Anyway, nice article. Thanks Charles.

Happy Trails,
- Mark

Gerald Miller
(colnagospud) - MLife

Locale: Northern California
Like many other posts.... on 05/04/2010 22:57:10 MDT Print View

...this also sounds like my story which started in the late 60's when I was in scouts. Now that I am retired I have also been lightening my load the Ray way and with help from BPL. Isn't it wonderful how things and times have changed,
hike on,

(cuzzettj) - MLife

Locale: NorCal - South Bay
"Everything Weighs Something" on 05/05/2010 11:02:49 MDT Print View

Very good article!

Marc Eldridge
(meld) - MLife

Locale: The here and now.
everything weights something on 05/05/2010 11:09:21 MDT Print View

and $1500 later i am almost there

Elliott Wolin
(ewolin) - MLife

Locale: Hampton Roads, Virginia
RE: Everything Weighs Something on 05/05/2010 11:52:23 MDT Print View

Great could have been my own, with a few differences.

A number of years ago, when I was in my early 50's, the book that changed my life was "Beyond Backpacking" (I found "Trail Life" to be even better).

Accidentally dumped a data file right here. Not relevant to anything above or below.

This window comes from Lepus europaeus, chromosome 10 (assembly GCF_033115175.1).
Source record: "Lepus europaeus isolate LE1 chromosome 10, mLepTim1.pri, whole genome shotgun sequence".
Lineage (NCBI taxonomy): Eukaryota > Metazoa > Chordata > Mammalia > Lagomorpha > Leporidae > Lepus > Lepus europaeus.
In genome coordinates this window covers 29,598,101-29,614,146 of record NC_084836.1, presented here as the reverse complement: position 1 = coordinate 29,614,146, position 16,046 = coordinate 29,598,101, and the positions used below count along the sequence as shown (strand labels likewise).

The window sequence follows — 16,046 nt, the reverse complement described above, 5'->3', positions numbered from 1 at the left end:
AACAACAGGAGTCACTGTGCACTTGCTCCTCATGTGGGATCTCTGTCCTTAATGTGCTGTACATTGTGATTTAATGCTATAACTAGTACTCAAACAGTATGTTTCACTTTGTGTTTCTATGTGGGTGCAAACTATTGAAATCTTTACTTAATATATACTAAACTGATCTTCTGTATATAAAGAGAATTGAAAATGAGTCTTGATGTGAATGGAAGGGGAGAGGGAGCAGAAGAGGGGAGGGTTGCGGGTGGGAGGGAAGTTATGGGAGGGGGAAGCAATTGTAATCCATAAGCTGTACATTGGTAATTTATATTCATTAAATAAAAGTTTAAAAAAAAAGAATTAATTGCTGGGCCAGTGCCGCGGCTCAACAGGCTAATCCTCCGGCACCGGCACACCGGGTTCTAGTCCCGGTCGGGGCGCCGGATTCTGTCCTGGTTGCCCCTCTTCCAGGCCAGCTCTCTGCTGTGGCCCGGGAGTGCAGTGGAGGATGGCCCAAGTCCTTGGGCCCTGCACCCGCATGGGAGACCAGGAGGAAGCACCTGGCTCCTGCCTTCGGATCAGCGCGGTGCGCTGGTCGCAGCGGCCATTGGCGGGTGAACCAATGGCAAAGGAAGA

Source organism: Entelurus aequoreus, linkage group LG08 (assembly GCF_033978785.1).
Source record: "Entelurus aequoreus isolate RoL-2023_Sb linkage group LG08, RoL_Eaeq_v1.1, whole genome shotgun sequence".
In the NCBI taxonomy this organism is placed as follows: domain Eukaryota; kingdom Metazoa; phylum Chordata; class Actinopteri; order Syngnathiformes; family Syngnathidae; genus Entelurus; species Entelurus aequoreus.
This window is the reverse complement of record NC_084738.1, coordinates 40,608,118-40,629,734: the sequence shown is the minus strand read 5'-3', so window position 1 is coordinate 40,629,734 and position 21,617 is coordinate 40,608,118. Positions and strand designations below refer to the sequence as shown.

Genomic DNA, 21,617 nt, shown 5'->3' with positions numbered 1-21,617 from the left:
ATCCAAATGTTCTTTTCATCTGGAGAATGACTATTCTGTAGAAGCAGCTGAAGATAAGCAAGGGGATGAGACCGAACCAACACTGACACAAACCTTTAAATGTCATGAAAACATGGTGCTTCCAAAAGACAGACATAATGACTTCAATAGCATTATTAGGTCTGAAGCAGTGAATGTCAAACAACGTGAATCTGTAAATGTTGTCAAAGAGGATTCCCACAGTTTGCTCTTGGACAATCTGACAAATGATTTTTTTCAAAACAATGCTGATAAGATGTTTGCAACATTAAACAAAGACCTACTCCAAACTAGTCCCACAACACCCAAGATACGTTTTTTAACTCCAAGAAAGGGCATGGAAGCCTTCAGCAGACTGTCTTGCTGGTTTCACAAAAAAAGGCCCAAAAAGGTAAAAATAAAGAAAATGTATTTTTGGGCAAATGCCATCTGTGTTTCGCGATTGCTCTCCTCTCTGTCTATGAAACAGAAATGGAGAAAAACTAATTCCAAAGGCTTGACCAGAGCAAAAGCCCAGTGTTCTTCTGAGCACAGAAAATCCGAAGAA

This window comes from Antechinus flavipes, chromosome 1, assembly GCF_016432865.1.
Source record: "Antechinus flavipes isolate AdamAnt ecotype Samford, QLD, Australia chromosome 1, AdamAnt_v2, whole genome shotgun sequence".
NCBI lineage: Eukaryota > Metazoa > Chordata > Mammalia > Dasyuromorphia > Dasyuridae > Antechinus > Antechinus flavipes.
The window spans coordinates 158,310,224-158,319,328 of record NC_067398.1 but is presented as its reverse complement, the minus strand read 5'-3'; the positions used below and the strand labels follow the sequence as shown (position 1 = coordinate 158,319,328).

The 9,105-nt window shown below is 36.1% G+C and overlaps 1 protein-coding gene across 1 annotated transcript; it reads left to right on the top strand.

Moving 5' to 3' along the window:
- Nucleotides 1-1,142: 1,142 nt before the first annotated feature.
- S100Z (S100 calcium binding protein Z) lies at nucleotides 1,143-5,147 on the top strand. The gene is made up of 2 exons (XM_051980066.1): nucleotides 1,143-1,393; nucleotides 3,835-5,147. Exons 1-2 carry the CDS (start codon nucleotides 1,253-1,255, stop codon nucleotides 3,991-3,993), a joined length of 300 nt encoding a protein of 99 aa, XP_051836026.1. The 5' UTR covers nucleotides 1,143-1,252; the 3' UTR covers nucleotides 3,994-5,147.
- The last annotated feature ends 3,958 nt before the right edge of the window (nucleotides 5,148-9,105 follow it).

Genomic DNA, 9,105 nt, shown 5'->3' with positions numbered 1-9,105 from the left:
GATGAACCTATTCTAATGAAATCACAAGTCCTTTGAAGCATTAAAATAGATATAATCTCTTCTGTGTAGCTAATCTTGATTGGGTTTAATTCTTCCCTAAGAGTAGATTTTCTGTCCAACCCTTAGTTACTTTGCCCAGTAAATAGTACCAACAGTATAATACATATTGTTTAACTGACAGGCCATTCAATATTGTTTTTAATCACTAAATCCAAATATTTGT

In my case I had pretty much given up on backpacking due to knee and ankle problems. But after reading Jardine's book I thought there was a good chance my wife and I could start again.

I bit the bullet and gave up on my trusty Svea with much regret, but it currently inhabits a prominent spot on my old stove display shelf (I fire it up once in a while for old time's sake, and take it on car-camping trips). I now use small canister stoves or Caldera Cone Tri-Ti alcohol stoves.

I sewed, scoured eBay, purchased a few full-price items, and without breaking the bank was able to come up with a sub-15 lb base weight (currently down to around 13 lbs for me, 11 for my wife). I continue sewing, and as items wear out I hope to drop to near 10 lbs.

I too found hiking poles absolutely essential. I can't imagine hiking without them, for all the same reasons you mention.

Thanks again.

Jim W.
(jimqpublic) - MLife

Locale: So-Cal
RE: Everything Weighs Something on 05/05/2010 12:34:15 MDT Print View

Yup, my story too. I love the title.

I found that lightening up is a very synergistic process. I couldn't go with a lighter pack without reducing the gear too. Light shoes wouldn't provide enough support unless I carried a lighter load. When I first found BPL I was planning my first trip in 8 years. I went from a 35 pound or so base weight to 16. The next year I dropped about 3 more. For this year I'm probably going to add an item or two for a bit more luxury.